On Friday 10 March Prof Tim Cornell will give a talk on Hannibal’s invasion of Italy in 218 BC, and he will discuss the reasons for Hannibal’s failure and the long term repercussions of his enterprise for the history of ancient Rome and Italy. This will take place in Jessop West building, room G03, at 4 pm. The programme can be downloaded here.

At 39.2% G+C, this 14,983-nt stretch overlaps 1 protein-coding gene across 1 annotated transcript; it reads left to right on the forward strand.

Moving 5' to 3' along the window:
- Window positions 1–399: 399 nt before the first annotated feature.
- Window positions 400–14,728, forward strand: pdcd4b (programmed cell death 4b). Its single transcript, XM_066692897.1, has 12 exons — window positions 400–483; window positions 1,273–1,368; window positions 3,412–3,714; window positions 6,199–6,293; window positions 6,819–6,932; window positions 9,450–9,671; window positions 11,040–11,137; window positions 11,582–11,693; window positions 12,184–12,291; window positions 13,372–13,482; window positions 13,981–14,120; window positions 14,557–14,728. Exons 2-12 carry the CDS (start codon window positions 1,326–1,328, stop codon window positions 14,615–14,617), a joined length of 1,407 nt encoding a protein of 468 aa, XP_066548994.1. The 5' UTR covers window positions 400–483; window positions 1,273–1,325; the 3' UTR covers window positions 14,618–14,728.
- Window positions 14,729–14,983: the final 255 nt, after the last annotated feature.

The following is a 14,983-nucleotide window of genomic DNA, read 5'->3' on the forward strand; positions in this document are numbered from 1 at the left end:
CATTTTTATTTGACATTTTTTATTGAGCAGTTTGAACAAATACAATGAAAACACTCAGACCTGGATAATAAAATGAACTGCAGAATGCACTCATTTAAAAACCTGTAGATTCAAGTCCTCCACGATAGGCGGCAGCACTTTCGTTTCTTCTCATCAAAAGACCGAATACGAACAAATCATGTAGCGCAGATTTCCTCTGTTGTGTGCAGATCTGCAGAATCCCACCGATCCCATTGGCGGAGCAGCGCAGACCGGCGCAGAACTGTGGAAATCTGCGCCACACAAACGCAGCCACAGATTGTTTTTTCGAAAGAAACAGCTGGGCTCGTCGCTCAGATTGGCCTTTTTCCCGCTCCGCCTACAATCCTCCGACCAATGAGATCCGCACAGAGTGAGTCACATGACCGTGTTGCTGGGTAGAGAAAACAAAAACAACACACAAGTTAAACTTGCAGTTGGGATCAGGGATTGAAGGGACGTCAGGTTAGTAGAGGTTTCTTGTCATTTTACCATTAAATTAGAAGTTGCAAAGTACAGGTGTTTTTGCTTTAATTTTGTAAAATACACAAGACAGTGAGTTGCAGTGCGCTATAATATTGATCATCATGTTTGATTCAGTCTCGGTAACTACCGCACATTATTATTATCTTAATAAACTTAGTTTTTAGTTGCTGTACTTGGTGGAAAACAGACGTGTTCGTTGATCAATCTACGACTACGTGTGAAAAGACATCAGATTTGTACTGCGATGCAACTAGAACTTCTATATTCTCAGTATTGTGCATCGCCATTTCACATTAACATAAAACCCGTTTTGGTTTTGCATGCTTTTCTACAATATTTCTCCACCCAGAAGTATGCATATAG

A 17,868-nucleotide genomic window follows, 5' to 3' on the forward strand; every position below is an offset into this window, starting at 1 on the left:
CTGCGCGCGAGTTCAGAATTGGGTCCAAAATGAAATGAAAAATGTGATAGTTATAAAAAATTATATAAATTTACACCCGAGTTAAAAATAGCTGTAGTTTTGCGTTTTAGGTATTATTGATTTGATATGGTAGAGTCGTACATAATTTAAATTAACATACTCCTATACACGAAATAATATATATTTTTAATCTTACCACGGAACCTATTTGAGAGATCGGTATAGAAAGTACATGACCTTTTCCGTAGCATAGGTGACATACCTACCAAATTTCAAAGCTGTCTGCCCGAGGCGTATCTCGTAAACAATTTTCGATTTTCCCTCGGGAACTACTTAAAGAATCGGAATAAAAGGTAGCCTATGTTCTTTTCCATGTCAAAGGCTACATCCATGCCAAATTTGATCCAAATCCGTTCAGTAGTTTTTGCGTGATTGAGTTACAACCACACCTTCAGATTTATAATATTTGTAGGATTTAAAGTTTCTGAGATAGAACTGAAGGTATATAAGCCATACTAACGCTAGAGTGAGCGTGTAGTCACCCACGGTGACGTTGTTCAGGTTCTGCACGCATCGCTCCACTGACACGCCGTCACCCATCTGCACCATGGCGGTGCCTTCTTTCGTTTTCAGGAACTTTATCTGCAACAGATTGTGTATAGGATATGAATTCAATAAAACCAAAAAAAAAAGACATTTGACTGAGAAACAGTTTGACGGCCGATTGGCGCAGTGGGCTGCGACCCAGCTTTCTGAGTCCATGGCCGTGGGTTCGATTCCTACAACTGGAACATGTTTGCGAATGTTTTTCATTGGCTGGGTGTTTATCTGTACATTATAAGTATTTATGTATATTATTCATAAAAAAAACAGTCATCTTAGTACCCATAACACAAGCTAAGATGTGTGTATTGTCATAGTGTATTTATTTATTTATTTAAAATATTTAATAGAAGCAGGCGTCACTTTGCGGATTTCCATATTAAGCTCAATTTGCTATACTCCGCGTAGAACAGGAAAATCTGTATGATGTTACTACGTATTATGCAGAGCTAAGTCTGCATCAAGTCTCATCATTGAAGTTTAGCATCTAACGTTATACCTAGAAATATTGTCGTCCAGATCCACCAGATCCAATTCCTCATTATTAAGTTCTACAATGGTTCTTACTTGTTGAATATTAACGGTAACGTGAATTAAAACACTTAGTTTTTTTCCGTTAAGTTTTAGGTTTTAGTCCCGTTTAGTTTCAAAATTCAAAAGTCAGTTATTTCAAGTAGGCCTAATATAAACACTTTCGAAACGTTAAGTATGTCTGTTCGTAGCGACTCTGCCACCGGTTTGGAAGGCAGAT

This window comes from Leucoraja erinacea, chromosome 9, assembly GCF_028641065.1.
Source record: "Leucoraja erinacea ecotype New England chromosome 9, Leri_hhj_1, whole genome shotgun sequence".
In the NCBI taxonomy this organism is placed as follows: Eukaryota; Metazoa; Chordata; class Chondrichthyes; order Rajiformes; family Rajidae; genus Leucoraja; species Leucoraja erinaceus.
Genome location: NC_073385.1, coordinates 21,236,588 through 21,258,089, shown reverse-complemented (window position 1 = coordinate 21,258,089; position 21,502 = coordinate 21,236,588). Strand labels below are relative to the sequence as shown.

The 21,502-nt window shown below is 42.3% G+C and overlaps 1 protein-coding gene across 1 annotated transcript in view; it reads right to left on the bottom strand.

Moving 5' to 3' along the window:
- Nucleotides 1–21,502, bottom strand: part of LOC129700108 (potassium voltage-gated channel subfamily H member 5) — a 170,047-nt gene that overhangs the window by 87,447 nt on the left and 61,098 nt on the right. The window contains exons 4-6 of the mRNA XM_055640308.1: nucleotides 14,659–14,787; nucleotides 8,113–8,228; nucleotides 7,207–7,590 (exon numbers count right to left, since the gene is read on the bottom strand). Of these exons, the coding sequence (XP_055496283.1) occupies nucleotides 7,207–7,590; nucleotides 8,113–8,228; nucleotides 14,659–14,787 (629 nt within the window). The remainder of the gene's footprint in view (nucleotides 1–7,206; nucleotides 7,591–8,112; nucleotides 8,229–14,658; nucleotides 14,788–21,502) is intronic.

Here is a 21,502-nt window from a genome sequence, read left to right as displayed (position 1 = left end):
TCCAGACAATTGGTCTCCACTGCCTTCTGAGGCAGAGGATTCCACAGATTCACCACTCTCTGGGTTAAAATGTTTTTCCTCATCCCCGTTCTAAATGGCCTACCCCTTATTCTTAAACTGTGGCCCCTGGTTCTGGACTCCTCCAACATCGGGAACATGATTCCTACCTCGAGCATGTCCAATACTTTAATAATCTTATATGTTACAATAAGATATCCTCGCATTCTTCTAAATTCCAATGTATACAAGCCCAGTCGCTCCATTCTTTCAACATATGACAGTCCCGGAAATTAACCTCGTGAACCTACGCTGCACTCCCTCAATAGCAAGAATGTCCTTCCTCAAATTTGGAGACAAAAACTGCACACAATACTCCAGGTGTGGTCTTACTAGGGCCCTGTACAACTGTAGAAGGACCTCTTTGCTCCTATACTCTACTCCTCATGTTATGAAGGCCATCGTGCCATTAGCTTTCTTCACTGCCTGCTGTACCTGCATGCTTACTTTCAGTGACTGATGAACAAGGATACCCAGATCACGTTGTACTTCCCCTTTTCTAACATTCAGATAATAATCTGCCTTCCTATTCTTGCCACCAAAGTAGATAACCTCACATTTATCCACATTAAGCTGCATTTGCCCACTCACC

On Saturday 11 March there will be a workshop on the historian and rhetorician Dionysius of Halicarnassus, who wrote a history of early Rome, and a number of rhetorical treatises, in the Augustan period. Dionysius argued that the Romans were actually Greeks in origin, and he used a great number of myths and supernatural stories in his narrative. We will discuss the way in which Dionysius of Halicarnassus wrote about myths and how he conceptualised the distinction between myth and history, by analysing Dionysius' writings using different categories, such as aetiology, narrative elaboration, rationality, the marvellous, religion, and memory. The event will take place at the Humanities Research Institute, from 10.15 am. The full programme is available on the MARCUS website. If you plan to attend please drop an email to firstname.lastname@example.org .